A magical morning spent with the Otters on Mull
For all wildlife photographers, whether the keen amateur or full time professional, a visit to the Isle of Mull should be high on the agenda. Situated off the west coast of Scotland, its isolation and raw beauty, makes it a perfect wildlife haven for a multitude of iconic species. I visited Mull back in 2015 as part of a combined photography and family holiday and ever since then, my love of Mull and the wider Scotland has become an obsession that I need to visit every year.
One of these species which draws many photographers to Mull is the Otter. The Otter population on Mull is fairly high given its land mass, so the chances of seeing an Otter on the shore line or swimming in one of the many lochs are very good.
Although there is a high chance of seeing an Otter and photographing it at distance, photographing them in close proximity in order to obtain the intimate shots that I target is both a challenge and unpredictable. Despite the relatively good numbers, they remain an elusive animal.
I have been a life long fan of Otters since my childhood, so photographing them in the wild was high on my list of things to do.
With this in mind, I'd like to share one of the most memorable wildlife experiences I've ever had. It happened very early one morning on the banks of Loch Na Keal. When I say early, it was around 5am on a very windy and rainy day. For most the week, I'd been on the look out for Otters with several sightings in a number of locations. In particular, were a pair of otters, an adult and cub which had been seen in the vicinity of Loch Na Keal. Otters can be spotted at any time during the day, but once people are out and about, they tend to move out away from the shoreline and become more elusive, hence the decision for an early start.
I decided to attempt to photograph the otters on the left side of the loch which has less traffic. Driving slowly down the edge, looking out for signs of otters, when suddenly I spotted some thing out in the water. Could it be the otters I was looking for? I grabbed the camera and keeping low, moved slowly down to the shoreline. There in front of me although some way out was the pair of otters fishing. The waves were very large due to the high winds and rain, making it difficult to obtain images of the otters in the water.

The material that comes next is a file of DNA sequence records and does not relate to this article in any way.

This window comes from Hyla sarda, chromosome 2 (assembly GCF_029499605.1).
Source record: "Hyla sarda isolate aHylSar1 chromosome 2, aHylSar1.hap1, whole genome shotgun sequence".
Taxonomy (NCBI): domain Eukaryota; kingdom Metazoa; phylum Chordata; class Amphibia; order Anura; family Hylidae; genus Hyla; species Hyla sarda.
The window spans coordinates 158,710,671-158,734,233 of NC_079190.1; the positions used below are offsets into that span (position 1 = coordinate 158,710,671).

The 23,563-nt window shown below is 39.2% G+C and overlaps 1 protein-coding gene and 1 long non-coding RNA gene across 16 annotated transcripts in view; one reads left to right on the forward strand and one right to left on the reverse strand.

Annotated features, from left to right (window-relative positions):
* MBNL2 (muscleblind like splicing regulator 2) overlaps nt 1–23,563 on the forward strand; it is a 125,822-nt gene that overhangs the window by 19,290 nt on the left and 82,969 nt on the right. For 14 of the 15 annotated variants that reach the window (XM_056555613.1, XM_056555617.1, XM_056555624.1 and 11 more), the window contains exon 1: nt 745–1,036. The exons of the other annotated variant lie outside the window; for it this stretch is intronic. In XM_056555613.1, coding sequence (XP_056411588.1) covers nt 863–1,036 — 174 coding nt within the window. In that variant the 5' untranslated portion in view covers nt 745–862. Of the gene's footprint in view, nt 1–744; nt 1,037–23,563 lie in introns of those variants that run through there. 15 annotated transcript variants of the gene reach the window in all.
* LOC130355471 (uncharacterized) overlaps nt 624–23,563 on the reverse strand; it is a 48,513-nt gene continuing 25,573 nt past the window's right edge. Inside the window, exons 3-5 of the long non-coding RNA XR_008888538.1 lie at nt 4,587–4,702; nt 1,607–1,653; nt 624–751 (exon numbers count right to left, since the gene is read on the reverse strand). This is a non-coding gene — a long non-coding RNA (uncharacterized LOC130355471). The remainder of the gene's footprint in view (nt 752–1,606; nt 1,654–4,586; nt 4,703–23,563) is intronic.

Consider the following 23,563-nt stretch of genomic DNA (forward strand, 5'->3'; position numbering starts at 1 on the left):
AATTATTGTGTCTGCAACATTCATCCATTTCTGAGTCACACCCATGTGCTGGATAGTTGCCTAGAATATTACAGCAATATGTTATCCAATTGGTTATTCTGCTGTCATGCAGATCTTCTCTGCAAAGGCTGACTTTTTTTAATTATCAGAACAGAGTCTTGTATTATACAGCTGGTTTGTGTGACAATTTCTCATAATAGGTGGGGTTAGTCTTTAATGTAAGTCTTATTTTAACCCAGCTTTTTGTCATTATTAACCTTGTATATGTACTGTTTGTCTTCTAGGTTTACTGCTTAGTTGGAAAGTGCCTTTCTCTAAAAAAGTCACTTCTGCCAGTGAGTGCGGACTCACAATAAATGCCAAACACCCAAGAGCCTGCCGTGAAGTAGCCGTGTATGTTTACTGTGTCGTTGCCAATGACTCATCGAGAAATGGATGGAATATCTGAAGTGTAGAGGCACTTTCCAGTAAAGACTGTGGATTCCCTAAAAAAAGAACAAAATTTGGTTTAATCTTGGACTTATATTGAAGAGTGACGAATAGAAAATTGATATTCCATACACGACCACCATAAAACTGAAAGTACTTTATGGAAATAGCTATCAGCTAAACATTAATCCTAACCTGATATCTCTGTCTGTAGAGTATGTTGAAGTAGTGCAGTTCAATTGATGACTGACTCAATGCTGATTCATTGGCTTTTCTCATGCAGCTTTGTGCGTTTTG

This was a chance too good to miss, so deciding to hide behind a large rock out in the water, I waded out waist high into the loch, assumed position, resting the camera and bean bag on the rock, all under a throw over hide so not to scare the otters away.
To my delight, not realising I was there, the otters decided to venture out of the water onto a set of rocks no more than 10 meters away from me. I just couldn't believe what was happening and despite photographing lots of wildlife, the old heart started to race as I realised the experience playing out in front of me.
They continued to play and eat for more than 10 minutes or so before passers by saw me photographing them, walked down to the waters edge and scared them off - very annoying !!
Despite this, I had managed to capture some wonderful moments and memories that have stayed with me.
Learning experience - take a spare set of car keys..
Its funny that you can go from extreme happiness after capturing the wildlife moments just witnessed to absolute horror. On getting back to my car I realised I couldn't find my cars keys.. In my rush to get out of the car, I'd mistakenly put my keys in my trouser pocket which had a hole in it. A hole which I'd known about for over a year I hasten to add ! So there I am, out in the middle of no where with no phone signal and 5 miles from my cottage. Much to far to walk given all the gear I was carrying and I didn't know what to do. Looking around, there was no chance I was going to find my keys and as far as I was concerned, they were at the bottom of the loch. I just stood there laughing to myself at what a situation I'd landed myself in when suddenly I could feel something around the top of my boot. Hidden within the two linings of my trousers were my keys. You can imagine my relief. Any other trousers and the keys would have been lost, but luckily my photography trousers are double lined. I still consider myself extremely lucky as I was imaging having to employ Bear Grylls survival techniques but all ended well. !!
Consequently, whenever I'm in a very remote location, for safety reasons I always take a spare set of car keys. Getting stranded in the middle of somewhere remote is not a nice thought and although I can laugh about it now, was a bit worrying at the time. Saying that - I'm sure a passer by at some point would have stopped and helped !
To close this blog, I came away with some memorable moments and images, a couple of which were published and indeed made the BBC Wildlife Magazine and 2017 Calendar.
As always, please like and leave me a comment on the blog. Its great to have your support and I always look forward to your feedback.